Researchers from the Institute for Quantum Computing (IQC) at the University of Waterloo led the development of a new extensible wiring technique capable of controlling superconducting quantum bits, representing a significant step towards to the realization of a scalable quantum computer.
"The quantum socket is a wiring method that uses three-dimensional wires based on spring-loaded pins to address individual qubits," said Jeremy Béjanin, a PhD...
In a paper in Scientific Reports, a research team at Worcester Polytechnic Institute describes a novel light-activated phenomenon that could become the basis for applications as diverse as microscopic robotic grippers and more efficient solar cells.
A research team at Worcester Polytechnic Institute (WPI) has developed a revolutionary, light-activated semiconductor nanocomposite material that can be used...
By forcefully embedding two silicon atoms in a diamond matrix, Sandia researchers have demonstrated for the first time on a single chip all the components needed to create a quantum bridge to link quantum computers together.
"People have already built small quantum computers," says Sandia researcher Ryan Camacho. "Maybe the first useful one won't be a single giant quantum computer...
COMPAMED has become the leading international marketplace for suppliers of medical manufacturing. The trade fair, which takes place every November and is co-located to MEDICA in Dusseldorf, has been steadily growing over the past years and shows that medical technology remains a rapidly growing market.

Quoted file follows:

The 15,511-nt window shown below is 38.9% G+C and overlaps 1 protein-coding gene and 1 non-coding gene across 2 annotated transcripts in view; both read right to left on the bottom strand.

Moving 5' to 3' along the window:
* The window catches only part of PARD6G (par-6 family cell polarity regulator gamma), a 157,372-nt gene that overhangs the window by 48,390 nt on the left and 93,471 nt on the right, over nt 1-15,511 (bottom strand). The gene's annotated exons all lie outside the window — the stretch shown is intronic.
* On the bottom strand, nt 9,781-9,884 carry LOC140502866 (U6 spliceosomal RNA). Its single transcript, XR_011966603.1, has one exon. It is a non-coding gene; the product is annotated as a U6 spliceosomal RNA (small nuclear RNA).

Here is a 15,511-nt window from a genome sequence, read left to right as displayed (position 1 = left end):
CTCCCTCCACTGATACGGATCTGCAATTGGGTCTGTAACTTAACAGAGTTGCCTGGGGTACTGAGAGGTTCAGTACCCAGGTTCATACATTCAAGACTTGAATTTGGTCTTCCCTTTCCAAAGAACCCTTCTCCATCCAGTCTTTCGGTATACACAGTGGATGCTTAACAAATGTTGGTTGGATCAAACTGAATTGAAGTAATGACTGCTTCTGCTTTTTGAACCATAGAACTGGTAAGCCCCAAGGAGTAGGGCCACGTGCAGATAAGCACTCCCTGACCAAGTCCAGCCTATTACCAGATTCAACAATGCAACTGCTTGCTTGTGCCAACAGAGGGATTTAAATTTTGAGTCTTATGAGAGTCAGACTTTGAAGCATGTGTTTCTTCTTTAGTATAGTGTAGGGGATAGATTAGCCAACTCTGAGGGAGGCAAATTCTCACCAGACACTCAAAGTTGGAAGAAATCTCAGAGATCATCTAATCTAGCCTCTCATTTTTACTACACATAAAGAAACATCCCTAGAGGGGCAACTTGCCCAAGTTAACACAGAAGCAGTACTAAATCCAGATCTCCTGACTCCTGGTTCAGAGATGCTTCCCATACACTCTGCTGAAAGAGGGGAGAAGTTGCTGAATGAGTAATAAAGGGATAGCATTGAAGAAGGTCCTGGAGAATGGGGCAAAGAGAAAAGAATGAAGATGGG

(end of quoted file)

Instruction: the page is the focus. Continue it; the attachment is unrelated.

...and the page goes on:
In 2016, the joint pavilion by the IVAM Microtechnology Network, the Product Market “High-tech for Medical Devices”, will be located in Hall 8a again and will...
'Ferroelectric' materials can switch between different states of electrical polarization in response to an external electric field. This flexibility means they show promise for many applications, for example in electronic devices and computer memory. Current ferroelectric materials are highly valued for their thermal and chemical stability and rapid electro-mechanical responses, but creating a material that is scalable down to the tiny sizes needed for technologies like silicon-based semiconductors (Si-based CMOS) has proven challenging.
Now, Hiroshi Funakubo and co-workers at the Tokyo Institute of Technology, in collaboration with researchers across Japan, have conducted experiments to...
14.10.2016 | Event News
14.10.2016 | Event News
12.10.2016 | Event News
21.10.2016 | Health and Medicine
21.10.2016 | Information Technology
21.10.2016 | Materials Sciences